USAPA message on Friday
A year ago, you approved the MOU that became the foundation for the merger and creation of the largest airline in the world, the New American Airlines. Since then, your union has continued to work with all parties to ensure this ratified agreement is completely implemented.
Most recently, your union has been working with APA on JCBA negotiations and on a protocol agreement. This protocol agreement was designed to establish the process for seniority list integration between our two unions. Unfortunately, as reported to you on Wednesdayby the Merger Committee, the two sides are now at an impasse, and past the deadline for a negotiated protocol agreement.
This impasse occurred when APA insisted on language that required USAPA to waive its rights under the McCaskill Bond Amendment and could seriously harm US Airways pilots in the future. If APA is later named the new collective bargaining agent for all pilots, their language would give APA and the Company the right to modify the protocol agreement and override the agreements made with USAPA. Changing rules like this would create an unfair situation and subvert the McCaskill-Bond seniority integration process that was designed to prevent unfair merger practices. USAPA has a duty to protect the interests of our pilots and could not agree to waive these important rights.
McCaskill-Bond is an important law passed after American Airlines acquired Trans World Airlines. The seniority integrations of that merger led to the wholesale disruption of TWA crewmembers lives. As a result, Federal legislation was passed to establish a procedure where such disparate results could never happen again. The McCaskill-Bond law will govern seniority integrations for the American/US Airways merger and the law memorializes sections 3 and 13 of the Allegheny Mohawk LLPs.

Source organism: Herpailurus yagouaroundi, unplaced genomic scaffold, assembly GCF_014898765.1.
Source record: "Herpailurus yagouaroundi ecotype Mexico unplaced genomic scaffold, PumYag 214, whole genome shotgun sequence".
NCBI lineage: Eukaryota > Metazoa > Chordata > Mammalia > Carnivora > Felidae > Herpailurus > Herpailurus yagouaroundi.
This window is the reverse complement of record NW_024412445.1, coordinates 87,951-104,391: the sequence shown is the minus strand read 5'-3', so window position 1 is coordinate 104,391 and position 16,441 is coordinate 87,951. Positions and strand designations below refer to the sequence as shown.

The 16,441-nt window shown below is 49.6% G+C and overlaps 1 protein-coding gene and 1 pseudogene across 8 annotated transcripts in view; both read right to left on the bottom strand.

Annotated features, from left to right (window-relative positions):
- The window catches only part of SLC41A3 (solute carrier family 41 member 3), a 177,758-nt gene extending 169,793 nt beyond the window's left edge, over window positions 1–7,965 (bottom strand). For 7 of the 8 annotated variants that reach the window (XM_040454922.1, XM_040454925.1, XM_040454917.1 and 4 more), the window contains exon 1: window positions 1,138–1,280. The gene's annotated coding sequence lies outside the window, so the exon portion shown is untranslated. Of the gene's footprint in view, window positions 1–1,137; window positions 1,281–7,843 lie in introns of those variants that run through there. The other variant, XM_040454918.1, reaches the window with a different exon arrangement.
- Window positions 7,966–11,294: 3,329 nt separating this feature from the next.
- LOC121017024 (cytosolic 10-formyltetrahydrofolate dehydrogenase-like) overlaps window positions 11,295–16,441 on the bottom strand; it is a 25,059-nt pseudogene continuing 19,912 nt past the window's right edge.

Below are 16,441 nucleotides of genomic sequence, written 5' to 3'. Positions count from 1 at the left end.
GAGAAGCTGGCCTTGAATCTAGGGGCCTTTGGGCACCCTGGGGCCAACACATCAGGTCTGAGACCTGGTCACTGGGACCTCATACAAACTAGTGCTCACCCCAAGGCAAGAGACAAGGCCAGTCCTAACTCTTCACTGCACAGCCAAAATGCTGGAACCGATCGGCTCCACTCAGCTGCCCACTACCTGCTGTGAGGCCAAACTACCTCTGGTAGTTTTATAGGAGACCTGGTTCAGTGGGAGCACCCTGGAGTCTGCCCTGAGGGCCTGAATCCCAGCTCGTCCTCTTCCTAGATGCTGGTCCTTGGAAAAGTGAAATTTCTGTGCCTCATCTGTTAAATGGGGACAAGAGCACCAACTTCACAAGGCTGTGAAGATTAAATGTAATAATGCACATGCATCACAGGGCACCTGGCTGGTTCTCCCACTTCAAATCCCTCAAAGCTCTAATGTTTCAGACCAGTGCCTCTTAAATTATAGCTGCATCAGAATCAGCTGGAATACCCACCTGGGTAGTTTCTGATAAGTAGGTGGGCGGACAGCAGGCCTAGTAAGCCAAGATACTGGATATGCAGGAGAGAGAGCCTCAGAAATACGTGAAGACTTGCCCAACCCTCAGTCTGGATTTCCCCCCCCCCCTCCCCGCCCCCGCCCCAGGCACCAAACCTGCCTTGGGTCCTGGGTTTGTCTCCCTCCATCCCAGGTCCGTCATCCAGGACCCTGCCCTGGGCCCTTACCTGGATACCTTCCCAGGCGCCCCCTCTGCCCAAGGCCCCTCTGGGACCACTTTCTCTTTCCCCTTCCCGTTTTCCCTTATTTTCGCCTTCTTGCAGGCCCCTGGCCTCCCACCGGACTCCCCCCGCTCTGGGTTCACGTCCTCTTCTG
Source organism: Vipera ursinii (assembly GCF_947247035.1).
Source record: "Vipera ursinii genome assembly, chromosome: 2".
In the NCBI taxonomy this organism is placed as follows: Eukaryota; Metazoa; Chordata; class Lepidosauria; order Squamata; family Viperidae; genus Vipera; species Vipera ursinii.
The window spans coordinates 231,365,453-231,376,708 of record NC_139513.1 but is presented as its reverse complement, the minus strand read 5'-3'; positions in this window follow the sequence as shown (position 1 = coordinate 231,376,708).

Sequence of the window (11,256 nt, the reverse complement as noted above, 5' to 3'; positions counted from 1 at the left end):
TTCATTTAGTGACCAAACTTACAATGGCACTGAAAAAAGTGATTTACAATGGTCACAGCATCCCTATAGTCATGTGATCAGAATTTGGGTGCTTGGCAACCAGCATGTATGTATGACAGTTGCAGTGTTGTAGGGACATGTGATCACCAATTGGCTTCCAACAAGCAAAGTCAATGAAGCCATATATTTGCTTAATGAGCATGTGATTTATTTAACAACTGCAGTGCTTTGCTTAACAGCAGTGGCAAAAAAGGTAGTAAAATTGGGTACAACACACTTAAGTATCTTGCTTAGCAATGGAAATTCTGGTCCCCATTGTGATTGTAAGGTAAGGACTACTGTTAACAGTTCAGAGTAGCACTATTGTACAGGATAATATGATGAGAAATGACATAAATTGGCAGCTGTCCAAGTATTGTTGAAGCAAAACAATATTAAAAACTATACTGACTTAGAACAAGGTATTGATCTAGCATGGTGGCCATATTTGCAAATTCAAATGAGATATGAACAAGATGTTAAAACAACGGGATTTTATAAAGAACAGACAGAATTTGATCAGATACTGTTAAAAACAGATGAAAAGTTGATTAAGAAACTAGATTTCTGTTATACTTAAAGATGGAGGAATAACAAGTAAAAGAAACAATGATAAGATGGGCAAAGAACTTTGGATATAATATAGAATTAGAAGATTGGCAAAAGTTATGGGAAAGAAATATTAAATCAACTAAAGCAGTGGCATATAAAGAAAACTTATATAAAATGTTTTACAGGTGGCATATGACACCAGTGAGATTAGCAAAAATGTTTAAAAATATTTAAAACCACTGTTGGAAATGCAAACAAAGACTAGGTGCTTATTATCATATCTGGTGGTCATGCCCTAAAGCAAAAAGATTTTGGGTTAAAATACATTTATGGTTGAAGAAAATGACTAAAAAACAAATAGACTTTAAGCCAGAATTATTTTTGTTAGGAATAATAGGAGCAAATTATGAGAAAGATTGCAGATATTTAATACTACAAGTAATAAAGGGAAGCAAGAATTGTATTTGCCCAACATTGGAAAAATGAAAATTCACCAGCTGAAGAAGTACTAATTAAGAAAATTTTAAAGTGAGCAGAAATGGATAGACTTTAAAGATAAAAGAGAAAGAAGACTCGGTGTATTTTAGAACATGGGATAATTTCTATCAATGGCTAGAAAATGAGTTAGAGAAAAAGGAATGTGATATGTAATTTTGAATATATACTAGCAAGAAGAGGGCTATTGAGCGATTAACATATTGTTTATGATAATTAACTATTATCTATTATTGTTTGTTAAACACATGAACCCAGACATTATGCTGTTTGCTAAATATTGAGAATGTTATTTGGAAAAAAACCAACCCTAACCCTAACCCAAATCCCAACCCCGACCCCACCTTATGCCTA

Although the procedures of the McCaskill-Bond legislation are in place, the Company and APA appear to be attempting to accelerate the NMB procedures for determining the bargaining representative of the pilots in order to subvert the authority of USAPA in the seniority integration process. In doing so APA is asserting that once it becomes the bargaining representative for all of our pilots, it will have the right to control the process and the merger committee that will represent the USAPA pilots in the arbitration.
For this reason, your union filed a request yesterday (click here) with the NMB for a list of arbitrators under section 13(a) of the Allegheny-Mohawk LLPs. This provision provides that when a dispute or controversy cannot be settled by the affected parties within 20 days, either party may refer it to an arbitrator selected from a panel of seven names furnished by the NMB. The parties involved select the arbitrator by alternately striking names until one remains. The selected arbitrator must render a decision within 90 days unless the parties agree to extend that time limit. Invoking this process will ensure USAPA’s Merger Committee can represent you through the seniority integration process.
This is not a step taken lightly, but it is necessary to make sure all pilots of the new American Airlines are treated fairly. Moreover, your union is considering all opportunities to protect your rights. While negotiating a protocol agreement with APA was certainly preferable, we remain confident in our intent and ability to arrive at a fair and equitable seniority integration under the protections of the McCaskill-Bond legislation.
We will keep you informed of future developments.
Gary Hummel, President